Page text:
Skin Lesions that Induce Empathy:

Jared Leto's KS in "Dallas Buyer's Club"

As an HIV positive transvestite in “Dallas Buyer’s Club,” actor Jared Leto is getting well-deserved Oscar buzz. The film is set in the late 1980’s, at the dawn of treatments for AIDs. Leto works with HIV infected cowboy/ entrepreneur Matthew McConaughey to rustle up and sell non-FDA approved treatments.


Leto lost significant weight and sheared his flowing locks to protray this spunky character. Leto and the film itself are already winners here at for depicting his Kaposi’s Sarcoma (KS) realistically and sympathetically.  Usually, when makeup or CGI is used to create the appearance of abnormal skin, the effect is to illustrate evil.  Think Freddie Krueger, Scarface or various Bond villains.  Leto’s character is not portrayed as evil, rather as a flawed but feisty faux femme.  He and McConaughay navigate an antagonistic bureaucratic system, fighting not just for their survival, but for others with the disease.

Kaposi’s Sarcoma is a form of blood vessel cancer. It can be deep red or purple, as seen here. We now know that it is the result of infection with the human herpes virus 8 (HHV-8), which is separate from the viruses that cause AIDs (HIV) and lip and genital herpes (HSV).  While many may harbor HHV-8, healthy immune systems keep the virus suppressed.  Infection with HIV damages the immune response, allowing bruise-like lesions to develop on the skin and internal organs.  Now with treatments for HIV, it is possible to put KS into remission.  Because of this, KS is much less common since treatment for HIV has become available.

In the movie, the presence or absence of KS lesions are used to show patients either responding to treatment or succumbing to AIDS.  Of interest, we are aware of no movies that have used KS to identify a purely malicious character.  Oscar winners who have had roles featuring KS include Tom Hanks, Al Pacino, Angelina Jolie and Javier Bardem.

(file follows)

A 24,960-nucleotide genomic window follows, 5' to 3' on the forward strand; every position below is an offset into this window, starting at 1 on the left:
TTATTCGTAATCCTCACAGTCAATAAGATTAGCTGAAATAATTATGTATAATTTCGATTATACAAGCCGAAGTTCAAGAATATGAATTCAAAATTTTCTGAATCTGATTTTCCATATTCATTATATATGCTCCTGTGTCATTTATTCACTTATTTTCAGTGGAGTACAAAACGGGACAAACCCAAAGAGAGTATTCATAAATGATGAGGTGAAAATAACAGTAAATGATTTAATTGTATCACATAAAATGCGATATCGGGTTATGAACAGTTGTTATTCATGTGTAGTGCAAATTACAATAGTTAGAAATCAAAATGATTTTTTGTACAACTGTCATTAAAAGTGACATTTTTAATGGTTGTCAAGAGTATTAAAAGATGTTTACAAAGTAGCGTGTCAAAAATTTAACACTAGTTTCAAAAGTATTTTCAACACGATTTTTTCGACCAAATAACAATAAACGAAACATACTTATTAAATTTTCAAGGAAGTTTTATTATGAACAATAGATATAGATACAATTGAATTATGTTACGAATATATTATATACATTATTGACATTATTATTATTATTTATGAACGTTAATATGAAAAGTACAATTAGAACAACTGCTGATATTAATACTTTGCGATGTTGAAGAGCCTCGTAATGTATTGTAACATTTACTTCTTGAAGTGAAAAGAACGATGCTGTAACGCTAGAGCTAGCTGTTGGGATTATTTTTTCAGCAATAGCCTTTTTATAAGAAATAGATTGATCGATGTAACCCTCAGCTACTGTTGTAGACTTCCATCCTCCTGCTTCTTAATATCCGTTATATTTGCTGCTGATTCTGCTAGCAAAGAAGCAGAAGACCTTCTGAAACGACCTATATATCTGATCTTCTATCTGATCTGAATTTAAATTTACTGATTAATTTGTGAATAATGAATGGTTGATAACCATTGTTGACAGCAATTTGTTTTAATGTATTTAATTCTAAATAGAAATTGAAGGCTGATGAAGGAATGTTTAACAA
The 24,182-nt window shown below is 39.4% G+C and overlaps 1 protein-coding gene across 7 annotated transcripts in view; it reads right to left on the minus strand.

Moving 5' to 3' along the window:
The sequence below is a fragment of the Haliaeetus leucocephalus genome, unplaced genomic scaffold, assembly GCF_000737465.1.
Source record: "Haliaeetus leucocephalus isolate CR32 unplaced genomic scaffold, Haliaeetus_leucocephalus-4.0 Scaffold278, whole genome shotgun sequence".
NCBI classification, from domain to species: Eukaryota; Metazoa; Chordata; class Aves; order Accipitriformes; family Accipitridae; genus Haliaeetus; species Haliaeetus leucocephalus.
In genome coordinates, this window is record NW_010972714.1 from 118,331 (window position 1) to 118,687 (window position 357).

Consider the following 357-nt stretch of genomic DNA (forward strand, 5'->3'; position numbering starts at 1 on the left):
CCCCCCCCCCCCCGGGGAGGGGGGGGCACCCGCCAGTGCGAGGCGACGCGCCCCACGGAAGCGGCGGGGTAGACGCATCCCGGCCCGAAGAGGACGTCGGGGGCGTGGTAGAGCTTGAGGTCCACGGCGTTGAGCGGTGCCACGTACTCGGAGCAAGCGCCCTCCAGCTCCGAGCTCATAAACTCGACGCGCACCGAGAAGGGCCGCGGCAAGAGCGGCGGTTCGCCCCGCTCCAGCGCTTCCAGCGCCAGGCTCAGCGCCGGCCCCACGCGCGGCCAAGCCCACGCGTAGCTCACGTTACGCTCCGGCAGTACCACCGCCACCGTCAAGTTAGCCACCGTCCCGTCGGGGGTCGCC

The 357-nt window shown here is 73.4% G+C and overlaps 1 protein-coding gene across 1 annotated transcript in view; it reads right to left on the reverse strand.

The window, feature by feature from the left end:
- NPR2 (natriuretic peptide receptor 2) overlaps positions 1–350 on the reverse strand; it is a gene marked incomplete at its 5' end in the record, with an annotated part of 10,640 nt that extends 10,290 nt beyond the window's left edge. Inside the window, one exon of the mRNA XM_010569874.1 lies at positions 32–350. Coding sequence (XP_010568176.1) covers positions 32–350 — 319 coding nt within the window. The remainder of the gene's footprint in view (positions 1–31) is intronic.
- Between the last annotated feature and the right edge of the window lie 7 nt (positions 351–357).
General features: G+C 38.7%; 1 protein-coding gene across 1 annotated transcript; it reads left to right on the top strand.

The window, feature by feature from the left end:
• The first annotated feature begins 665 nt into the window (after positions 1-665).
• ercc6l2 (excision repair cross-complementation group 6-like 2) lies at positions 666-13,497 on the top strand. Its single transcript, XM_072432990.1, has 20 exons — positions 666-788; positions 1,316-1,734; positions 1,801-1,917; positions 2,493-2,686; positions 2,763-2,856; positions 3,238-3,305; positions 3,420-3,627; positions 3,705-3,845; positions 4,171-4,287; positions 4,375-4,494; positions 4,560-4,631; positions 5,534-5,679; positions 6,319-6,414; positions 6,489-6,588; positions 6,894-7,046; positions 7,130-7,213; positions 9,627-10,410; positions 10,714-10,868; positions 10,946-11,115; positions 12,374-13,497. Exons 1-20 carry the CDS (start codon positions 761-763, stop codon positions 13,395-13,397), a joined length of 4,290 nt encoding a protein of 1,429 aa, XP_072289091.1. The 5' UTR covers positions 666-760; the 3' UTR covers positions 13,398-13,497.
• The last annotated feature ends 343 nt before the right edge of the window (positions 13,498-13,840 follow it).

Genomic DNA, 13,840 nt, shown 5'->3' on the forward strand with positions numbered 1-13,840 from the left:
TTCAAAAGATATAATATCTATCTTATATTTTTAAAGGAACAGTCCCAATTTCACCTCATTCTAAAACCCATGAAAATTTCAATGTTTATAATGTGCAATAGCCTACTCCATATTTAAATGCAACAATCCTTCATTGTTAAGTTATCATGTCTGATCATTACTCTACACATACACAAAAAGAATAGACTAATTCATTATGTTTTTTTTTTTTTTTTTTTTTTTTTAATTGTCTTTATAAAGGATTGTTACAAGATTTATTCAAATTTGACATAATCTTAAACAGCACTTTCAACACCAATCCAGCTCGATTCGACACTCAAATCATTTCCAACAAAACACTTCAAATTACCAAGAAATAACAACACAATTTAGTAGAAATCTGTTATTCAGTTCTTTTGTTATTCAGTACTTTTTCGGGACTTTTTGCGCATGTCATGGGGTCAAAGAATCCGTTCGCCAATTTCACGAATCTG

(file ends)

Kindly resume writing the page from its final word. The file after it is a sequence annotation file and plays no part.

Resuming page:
While there has been, and continues to be ignorance about and prejudice directed toward those infected with HIV, film makers have consistently depicted complex individuals coping with a life-threatening condition.  Props to Leto and “Dallas Buyers Club” for continuing this tradition.


Runner up:  Skin Lesions That Induce Empathy:

Daniel Brühl's scars in “Rush”

In Ron Howard’s flick about actual 1970’s Formula One drivers, Daniel Brühl plays Niki Lauda, dramatically burned during a racing accident. Though Lauda's social skills do not match his ability on the track, he is not portrayed as wicked or immoral.

His survival instinct, ambition and tenacity generate cheers from the crowds. Note also, the accurate depiction of Lauda's deformity. Actor Brühl is on the left and Lauda himself is shown to the right. Brühl finishes this race with a worthy second place on the Skinema podium.

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